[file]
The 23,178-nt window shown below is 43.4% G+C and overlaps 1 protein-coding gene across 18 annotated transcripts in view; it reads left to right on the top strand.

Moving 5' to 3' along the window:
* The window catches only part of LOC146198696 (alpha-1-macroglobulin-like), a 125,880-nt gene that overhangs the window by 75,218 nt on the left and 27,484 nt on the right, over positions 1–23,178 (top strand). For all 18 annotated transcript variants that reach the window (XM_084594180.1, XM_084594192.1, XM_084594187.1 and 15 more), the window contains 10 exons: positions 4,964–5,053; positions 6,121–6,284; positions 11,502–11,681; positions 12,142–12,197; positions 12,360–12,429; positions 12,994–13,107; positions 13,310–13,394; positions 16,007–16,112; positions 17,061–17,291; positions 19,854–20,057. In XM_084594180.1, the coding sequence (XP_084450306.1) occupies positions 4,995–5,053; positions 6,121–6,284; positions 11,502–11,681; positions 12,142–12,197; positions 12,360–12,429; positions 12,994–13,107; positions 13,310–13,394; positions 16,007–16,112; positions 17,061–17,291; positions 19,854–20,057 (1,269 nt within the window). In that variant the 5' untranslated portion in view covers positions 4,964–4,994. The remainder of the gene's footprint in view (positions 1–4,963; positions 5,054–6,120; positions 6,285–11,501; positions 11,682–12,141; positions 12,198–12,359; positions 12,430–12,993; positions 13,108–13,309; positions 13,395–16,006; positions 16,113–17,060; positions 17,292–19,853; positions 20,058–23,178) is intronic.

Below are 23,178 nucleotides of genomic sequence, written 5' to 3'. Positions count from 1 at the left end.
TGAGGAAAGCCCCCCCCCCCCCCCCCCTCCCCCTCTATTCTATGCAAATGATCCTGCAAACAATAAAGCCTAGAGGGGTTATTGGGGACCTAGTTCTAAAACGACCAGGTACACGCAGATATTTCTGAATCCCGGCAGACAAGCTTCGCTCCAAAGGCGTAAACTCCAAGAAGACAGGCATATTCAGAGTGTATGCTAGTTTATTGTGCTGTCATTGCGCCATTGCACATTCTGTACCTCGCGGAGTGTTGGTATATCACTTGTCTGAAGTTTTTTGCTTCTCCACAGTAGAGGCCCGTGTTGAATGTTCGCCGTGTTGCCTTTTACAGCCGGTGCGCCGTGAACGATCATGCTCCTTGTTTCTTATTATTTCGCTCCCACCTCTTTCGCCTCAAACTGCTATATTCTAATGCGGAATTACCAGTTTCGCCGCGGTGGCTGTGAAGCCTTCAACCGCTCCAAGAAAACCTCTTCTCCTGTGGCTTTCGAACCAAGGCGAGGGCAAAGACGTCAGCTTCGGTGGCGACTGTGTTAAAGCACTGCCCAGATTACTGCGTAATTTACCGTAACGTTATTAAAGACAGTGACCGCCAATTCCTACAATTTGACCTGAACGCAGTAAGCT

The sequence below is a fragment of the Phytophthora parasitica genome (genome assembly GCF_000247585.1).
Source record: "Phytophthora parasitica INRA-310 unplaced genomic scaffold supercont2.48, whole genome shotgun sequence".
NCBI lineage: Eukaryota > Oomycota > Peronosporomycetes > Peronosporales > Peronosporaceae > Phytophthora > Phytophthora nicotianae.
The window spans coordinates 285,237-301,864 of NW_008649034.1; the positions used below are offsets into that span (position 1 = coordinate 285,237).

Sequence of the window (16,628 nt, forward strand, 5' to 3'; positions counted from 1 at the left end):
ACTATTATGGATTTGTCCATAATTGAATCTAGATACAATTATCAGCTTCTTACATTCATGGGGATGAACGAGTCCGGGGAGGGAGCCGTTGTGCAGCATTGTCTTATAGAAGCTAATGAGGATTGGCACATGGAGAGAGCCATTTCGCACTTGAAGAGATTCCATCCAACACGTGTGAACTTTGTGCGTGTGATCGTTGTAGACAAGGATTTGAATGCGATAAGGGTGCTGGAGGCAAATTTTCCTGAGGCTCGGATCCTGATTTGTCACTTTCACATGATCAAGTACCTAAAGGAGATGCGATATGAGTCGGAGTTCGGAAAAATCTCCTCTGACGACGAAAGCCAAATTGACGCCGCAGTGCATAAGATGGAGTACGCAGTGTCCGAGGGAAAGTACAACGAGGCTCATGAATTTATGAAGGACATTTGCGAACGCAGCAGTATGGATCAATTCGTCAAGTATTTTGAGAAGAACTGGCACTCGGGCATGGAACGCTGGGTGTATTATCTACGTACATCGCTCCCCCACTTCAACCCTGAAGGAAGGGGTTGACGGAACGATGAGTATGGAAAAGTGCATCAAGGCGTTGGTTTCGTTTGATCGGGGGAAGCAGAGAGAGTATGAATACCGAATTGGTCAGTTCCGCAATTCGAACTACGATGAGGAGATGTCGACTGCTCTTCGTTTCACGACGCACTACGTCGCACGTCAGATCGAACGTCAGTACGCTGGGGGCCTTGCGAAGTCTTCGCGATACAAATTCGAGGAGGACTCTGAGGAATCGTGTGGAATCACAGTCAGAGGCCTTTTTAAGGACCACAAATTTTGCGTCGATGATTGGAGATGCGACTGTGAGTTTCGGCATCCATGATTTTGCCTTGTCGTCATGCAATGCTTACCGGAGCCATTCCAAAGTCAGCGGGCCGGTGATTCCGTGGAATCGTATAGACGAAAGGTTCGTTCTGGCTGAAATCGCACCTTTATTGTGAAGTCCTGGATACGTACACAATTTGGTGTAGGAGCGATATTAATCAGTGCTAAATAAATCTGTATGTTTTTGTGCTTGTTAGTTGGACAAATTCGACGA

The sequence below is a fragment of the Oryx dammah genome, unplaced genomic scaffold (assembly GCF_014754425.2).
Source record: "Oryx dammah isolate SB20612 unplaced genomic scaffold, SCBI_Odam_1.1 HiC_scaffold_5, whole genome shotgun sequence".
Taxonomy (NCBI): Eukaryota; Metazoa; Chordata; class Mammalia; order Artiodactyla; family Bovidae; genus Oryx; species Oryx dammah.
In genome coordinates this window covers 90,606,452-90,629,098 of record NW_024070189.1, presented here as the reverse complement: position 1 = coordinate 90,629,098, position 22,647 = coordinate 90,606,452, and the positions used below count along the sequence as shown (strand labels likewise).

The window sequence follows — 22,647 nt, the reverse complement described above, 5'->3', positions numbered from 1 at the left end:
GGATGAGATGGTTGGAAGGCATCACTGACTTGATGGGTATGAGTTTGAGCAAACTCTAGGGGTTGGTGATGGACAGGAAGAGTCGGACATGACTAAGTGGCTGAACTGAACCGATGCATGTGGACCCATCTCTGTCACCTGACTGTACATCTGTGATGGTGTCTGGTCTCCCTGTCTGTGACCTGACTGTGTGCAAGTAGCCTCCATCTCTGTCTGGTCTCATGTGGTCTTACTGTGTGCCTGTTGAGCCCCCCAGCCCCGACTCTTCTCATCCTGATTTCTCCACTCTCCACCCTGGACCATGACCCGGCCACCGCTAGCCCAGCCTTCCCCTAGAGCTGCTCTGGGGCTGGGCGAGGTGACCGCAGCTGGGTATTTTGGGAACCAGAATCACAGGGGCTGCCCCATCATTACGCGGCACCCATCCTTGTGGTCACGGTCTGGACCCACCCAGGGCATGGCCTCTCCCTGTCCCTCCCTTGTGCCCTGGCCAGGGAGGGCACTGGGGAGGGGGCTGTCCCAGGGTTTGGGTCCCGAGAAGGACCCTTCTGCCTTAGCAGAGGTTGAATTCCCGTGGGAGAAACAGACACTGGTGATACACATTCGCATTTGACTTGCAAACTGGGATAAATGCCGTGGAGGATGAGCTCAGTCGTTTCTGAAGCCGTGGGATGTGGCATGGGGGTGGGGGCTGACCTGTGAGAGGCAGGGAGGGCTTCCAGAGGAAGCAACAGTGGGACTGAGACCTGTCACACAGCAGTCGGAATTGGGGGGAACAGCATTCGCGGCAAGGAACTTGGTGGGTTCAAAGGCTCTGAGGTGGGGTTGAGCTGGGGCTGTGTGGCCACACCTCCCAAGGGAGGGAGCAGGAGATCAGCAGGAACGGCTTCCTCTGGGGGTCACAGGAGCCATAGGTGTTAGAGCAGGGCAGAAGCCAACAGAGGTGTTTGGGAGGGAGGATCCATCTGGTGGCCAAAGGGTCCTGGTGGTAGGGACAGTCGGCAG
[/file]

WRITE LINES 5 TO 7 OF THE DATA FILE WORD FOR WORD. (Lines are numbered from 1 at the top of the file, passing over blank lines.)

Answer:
TGAGGAAAGCCCCCCCCCCCCCCCCCCTCCCCCTCTATTCTATGCAAATGATCCTGCAAACAATAAAGCCTAGAGGGGTTATTGGGGACCTAGTTCTAAAACGACCAGGTACACGCAGATATTTCTGAATCCCGGCAGACAAGCTTCGCTCCAAAGGCGTAAACTCCAAGAAGACAGGCATATTCAGAGTGTATGCTAGTTTATTGTGCTGTCATTGCGCCATTGCACATTCTGTACCTCGCGGAGTGTTGGTATATCACTTGTCTGAAGTTTTTTGCTTCTCCACAGTAGAGGCCCGTGTTGAATGTTCGCCGTGTTGCCTTTTACAGCCGGTGCGCCGTGAACGATCATGCTCCTTGTTTCTTATTATTTCGCTCCCACCTCTTTCGCCTCAAACTGCTATATTCTAATGCGGAATTACCAGTTTCGCCGCGGTGGCTGTGAAGCCTTCAACCGCTCCAAGAAAACCTCTTCTCCTGTGGCTTTCGAACCAAGGCGAGGGCAAAGACGTCAGCTTCGGTGGCGACTGTGTTAAAGCACTGCCCAGATTACTGCGTAATTTACCGTAACGTTATTAAAGACAGTGACCGCCAATTCCTACAATTTGACCTGAACGCAGTAAGCT

The sequence below is a fragment of the Phytophthora parasitica genome (genome assembly GCF_000247585.1).
Source record: "Phytophthora parasitica INRA-310 unplaced genomic scaffold supercont2.48, whole genome shotgun sequence".